- The medium close-up shot. A medium close-up shot, or MCU, frames a person from the middle of the torso to just above the head. It feels familiar because it offers roughly the same view you would have in a close conversation with another person. The medium close-up is intimate and encourages the viewer to empathize with the character at a time of heightened emotion. An MCU retains some of the background details, which makes the shot feel more neutral than other types of close-ups.
- The close-up shot. Tighter than an MCU, the close-up films an actor’s face and shoulders. Some of the background will be visible, but the shot is so focused on the actor’s eyes and expression that the viewer may barely notice any other imagery. This kind of close-up is particularly effective at showing a character’s sudden realization or some other change in emotion.
- The extreme close-up shot. The extreme close-up shot, or ECU, fills the frame with a specific detail. It might be an area of an actor’s face, like the eyes or mouth, or part of a prop, such as the spout of a steaming teapot or a crack in a wall. The most important difference between an ECU and a close-up is that an ECU doesn’t show the entire subject; parts are cut off by the frame to accentuate the importance of those that remain.
- The insert shot. Unlike other types of close-ups, the insert shot doesn’t provoke emotion. Instead, it creates emphasis. An insert shot shows a specific detail of a prop to help the audience better understand the narrative — think a glass of wine being poured or an alarm clock hitting 6 AM. You might depict the object from the character’s point of view to show the audience what the character sees.
5 Examples of famous movie scenes that use close-up shots
When used wisely, the close-up shot isn’t just effective — it’s iconic. Here are a few examples of unforgettable close-ups in movie history.
- The shower scene in Psycho (1960). Arguably one of the most memorable scenes Alfred Hitchcock ever filmed, this sequence uses close-ups to evoke terror. But the shots are just as notable for what they don’t show as what they do. We watch Marion Cane’s head and shoulders as she steps into the shower. Then she’s attacked, and we see a frenzy of close-ups at different angles and shots of her screaming. But like Cane, we never get a good look at the attacker.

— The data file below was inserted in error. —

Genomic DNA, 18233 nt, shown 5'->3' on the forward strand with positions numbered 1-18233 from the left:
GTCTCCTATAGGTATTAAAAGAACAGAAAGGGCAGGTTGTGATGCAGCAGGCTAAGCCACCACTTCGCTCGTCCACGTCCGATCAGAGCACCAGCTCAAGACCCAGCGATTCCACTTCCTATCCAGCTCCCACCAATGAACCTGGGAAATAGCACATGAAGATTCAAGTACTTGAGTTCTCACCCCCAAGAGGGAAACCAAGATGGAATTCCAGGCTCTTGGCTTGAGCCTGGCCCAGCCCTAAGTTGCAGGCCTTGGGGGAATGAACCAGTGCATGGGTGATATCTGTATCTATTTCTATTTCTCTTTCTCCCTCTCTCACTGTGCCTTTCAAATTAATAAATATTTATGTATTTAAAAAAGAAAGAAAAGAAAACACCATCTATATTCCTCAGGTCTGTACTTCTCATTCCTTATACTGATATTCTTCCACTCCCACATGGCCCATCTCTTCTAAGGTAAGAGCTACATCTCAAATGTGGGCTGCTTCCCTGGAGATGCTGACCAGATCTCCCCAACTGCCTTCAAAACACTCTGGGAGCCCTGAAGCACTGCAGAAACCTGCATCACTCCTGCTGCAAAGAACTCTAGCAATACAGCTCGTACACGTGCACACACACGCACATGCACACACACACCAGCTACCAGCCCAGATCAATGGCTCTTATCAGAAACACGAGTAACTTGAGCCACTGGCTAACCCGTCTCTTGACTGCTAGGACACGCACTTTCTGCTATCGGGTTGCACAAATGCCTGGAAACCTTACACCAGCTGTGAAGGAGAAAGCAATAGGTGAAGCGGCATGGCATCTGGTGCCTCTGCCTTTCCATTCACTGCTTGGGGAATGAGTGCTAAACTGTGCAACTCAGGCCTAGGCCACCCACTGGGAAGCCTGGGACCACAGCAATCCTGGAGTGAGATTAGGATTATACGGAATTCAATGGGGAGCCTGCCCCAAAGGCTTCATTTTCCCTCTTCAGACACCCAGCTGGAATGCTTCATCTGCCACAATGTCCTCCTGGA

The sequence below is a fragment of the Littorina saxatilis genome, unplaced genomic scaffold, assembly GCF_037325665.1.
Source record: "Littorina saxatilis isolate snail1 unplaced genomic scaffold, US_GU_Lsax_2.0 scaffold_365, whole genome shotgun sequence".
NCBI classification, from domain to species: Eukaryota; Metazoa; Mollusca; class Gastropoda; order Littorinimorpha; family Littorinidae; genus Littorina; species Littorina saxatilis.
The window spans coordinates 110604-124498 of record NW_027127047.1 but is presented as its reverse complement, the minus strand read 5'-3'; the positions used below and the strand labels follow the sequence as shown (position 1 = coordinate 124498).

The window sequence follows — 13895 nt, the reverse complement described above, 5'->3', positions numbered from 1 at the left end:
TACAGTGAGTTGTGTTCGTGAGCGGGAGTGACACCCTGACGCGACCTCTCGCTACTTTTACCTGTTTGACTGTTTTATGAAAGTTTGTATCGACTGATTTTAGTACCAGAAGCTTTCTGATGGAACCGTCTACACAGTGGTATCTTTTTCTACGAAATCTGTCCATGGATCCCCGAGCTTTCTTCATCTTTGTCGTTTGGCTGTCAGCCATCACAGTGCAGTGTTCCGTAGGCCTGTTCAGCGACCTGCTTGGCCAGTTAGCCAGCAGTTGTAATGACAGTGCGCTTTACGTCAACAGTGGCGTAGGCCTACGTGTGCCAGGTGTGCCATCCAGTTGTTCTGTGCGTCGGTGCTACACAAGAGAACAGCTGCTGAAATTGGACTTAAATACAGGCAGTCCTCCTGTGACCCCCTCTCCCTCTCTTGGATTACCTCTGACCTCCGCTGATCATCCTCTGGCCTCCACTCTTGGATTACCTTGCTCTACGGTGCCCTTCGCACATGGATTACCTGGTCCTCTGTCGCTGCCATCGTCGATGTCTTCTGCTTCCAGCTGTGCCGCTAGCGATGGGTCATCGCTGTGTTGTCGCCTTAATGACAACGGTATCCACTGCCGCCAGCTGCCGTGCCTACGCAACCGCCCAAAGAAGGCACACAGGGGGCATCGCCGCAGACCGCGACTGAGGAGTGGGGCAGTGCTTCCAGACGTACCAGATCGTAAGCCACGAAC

- The arrival of the mothership in Close Encounters of the Third Kind (1977). One type of close-up is so well-associated with Steven Spielberg’s movies that it’s named after him. The Spielberg Face close-up features slow movement towards or across a character’s face as they stare in amazement and wonder at something just off-screen. Nowhere is it used more liberally than at the end of Close Encounters of the Third Kind when a huge group of government officials watches a UFO land and extraterrestrials emerge.
- The Gollum and Sméagol argument in Lord of The Rings: The Two Towers (2002). Powerful usage of close-ups isn’t limited to live-action. In an unforgettable scene in the Lord of the Rings franchise, the CGI character of Gollum (voiced and performed by actor Andy Serkis) battles with his good half, Sméagol. Individual close-ups from multiple angles deftly illustrate the warring sides of the character’s personality. The close-up shots highlight tiny details in expression that differentiate the two sides and capture a depth of emotion that few expected to see from a computer-generated creature.
- The “Your Nose Is Beautiful” scene in A Star Is Born (2018). Set in a red-lit bar, this scene features a succession of close-ups that are shot over the shoulder of one actor to capture the other, known as an over-the-shoulder close-up. By cutting back and forth like this, director Bradley Cooper brings the audience right into the discussion, and the tight framing plays up the intimacy of the moment. Then, the camera moves into an extreme close-up on Ally’s profile as Jack traces her nose with his finger. It’s such a tight shot that the background blurs, making viewers feel as if they’re intruding on a private moment between the only two people in a room.